Theorem. The sample complexity of passive testing of dictator fns against random noise is Omega(log(n)).
[Proof]. Suppose we have an alg based on a number of examples bounded by some K.
Assume Pr(reject h2)>=1/2, i.e. with probability at least 1/2 the alg rejects random noise (required in order to be a correct alg).
Lemma 5 indicates that setting the label of any point x_i (i <= k) randomly is not too different from setting it according to h1. Specifically,
Pr(x ~ X^K : ||P_{h1}(x) - P_{h2} (x)|| > eps) <= c1*e^{c2(K-2^{-K} *n *eps^2)}.
For any K < log(n eps^2/ log(n)) = Omega(log(n)), this converges to 0 as n goes to infinity. In particular, since convergence in
probability implies convergence in expectation, this implies lim_{n -> \infty} E[||P_{h1}(x) - P_{h2}(x)||] = 0.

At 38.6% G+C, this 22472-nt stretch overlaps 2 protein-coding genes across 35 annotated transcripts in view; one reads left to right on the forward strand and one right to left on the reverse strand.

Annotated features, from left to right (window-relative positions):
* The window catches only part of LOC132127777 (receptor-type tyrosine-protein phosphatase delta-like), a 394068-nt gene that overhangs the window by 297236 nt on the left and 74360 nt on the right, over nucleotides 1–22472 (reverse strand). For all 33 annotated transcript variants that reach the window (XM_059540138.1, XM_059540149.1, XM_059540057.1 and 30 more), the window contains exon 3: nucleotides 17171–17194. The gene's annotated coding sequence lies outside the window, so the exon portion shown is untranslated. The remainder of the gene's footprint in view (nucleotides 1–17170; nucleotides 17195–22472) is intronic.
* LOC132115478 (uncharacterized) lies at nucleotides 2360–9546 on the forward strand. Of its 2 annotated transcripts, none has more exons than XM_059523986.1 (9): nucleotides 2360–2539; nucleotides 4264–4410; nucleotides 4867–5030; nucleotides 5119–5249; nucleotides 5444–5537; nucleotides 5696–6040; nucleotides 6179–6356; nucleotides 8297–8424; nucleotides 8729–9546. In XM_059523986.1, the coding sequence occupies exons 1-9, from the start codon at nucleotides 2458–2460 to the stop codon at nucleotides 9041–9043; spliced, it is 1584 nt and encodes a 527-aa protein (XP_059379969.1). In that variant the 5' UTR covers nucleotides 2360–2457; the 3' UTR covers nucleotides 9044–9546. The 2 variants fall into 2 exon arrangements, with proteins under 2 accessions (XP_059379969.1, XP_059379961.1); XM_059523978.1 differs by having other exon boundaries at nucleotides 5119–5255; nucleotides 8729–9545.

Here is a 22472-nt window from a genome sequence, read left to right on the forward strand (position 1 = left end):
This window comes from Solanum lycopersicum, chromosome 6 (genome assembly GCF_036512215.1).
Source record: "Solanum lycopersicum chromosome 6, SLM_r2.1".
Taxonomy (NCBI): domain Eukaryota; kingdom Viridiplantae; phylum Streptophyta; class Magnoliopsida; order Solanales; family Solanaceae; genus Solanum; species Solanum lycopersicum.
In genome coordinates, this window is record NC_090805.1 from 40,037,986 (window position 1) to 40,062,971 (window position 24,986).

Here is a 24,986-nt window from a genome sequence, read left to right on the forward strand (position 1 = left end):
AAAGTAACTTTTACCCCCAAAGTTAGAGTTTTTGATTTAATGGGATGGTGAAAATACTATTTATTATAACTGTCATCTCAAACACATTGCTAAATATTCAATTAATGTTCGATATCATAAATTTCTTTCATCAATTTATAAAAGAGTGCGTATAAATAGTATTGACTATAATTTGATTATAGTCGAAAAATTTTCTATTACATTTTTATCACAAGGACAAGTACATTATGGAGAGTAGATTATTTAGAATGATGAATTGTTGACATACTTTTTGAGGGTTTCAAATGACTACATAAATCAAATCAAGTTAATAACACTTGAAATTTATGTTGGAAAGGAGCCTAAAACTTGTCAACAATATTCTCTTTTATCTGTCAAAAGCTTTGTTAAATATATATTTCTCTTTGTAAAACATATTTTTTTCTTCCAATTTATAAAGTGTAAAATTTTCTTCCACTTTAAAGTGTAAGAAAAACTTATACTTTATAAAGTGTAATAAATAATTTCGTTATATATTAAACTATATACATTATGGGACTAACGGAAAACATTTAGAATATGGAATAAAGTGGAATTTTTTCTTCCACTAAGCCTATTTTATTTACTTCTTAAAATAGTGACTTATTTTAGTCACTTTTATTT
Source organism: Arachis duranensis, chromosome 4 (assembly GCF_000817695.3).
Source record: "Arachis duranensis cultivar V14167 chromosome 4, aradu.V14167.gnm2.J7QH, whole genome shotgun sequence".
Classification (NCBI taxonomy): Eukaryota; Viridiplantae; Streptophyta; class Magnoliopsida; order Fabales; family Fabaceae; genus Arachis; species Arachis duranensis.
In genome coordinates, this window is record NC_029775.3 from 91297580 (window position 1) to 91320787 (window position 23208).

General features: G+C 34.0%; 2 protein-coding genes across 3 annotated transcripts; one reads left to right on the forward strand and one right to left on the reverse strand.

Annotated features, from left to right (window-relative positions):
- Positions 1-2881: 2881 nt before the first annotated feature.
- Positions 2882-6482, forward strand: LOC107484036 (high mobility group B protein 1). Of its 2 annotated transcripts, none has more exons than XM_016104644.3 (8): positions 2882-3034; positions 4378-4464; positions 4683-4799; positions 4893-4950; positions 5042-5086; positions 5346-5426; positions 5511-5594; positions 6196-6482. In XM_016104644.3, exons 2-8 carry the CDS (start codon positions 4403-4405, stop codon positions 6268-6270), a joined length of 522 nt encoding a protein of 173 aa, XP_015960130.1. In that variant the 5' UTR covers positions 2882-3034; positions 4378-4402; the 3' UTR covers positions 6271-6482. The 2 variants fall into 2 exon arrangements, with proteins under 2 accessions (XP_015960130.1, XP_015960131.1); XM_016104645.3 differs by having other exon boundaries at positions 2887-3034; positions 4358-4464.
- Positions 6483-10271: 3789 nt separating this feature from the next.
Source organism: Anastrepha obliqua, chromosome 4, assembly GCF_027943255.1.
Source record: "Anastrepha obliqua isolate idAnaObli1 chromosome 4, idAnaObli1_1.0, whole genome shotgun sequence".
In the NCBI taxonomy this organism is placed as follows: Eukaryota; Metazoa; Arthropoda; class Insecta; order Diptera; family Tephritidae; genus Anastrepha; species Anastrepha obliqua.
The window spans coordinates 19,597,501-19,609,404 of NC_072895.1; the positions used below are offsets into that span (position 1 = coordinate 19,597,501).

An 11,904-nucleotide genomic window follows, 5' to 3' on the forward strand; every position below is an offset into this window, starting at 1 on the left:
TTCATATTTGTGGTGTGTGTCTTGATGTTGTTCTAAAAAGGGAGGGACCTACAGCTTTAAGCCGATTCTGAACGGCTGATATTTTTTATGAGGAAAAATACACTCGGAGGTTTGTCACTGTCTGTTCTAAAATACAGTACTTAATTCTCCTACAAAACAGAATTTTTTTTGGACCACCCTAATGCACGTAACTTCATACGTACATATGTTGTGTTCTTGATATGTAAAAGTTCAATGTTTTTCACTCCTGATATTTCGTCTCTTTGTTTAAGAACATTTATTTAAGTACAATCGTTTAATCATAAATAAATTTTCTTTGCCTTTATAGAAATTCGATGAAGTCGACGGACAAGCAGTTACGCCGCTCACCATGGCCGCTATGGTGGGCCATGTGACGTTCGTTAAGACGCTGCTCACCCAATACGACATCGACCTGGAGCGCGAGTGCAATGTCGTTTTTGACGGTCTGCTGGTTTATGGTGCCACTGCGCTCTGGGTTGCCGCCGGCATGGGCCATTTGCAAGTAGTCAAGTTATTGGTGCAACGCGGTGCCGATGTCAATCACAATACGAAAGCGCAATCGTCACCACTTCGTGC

Thus lim_{n -> \infty} Pr(reject h1) >= lim_{n -> \infty} Pr(reject h2) - lim_{n -> \infty} E[||P_{h1}(x) - P_{h2}(x)||] >= 1/2.
This implies that for any alg with Pr(reject h2) > 1/2, for sufficiently large n there exists a classifier h among
{e_1, ... , e_n} \subset C such that Pr(reject h) > 1/4, so that it is not a correct testing alg. QED
We now show in active testing, it is not enough to make fewer than some Omega(log(n)) number of
queries as n goes to infinity. For our purposes, a testing alg is ÒcorrectÓ if it accepts any h in C with probability > 3/4
and rejects random noise probability > 3/4.
Lemma 6: For sufficiently large n, and a value K = Omega(sqrt(n/log(n))), w. p. at least 5/6 (over X),
||P_{(z/sqrt(n))|X} - N(0, I)|| < 1/5.
Theorem. For testing algs with access to poly(n) unlabeled examples, the number of label requests
needed for actively testing dictator fns is Theta(log n). The lower bound applies even for distinguishing dictators from random fns.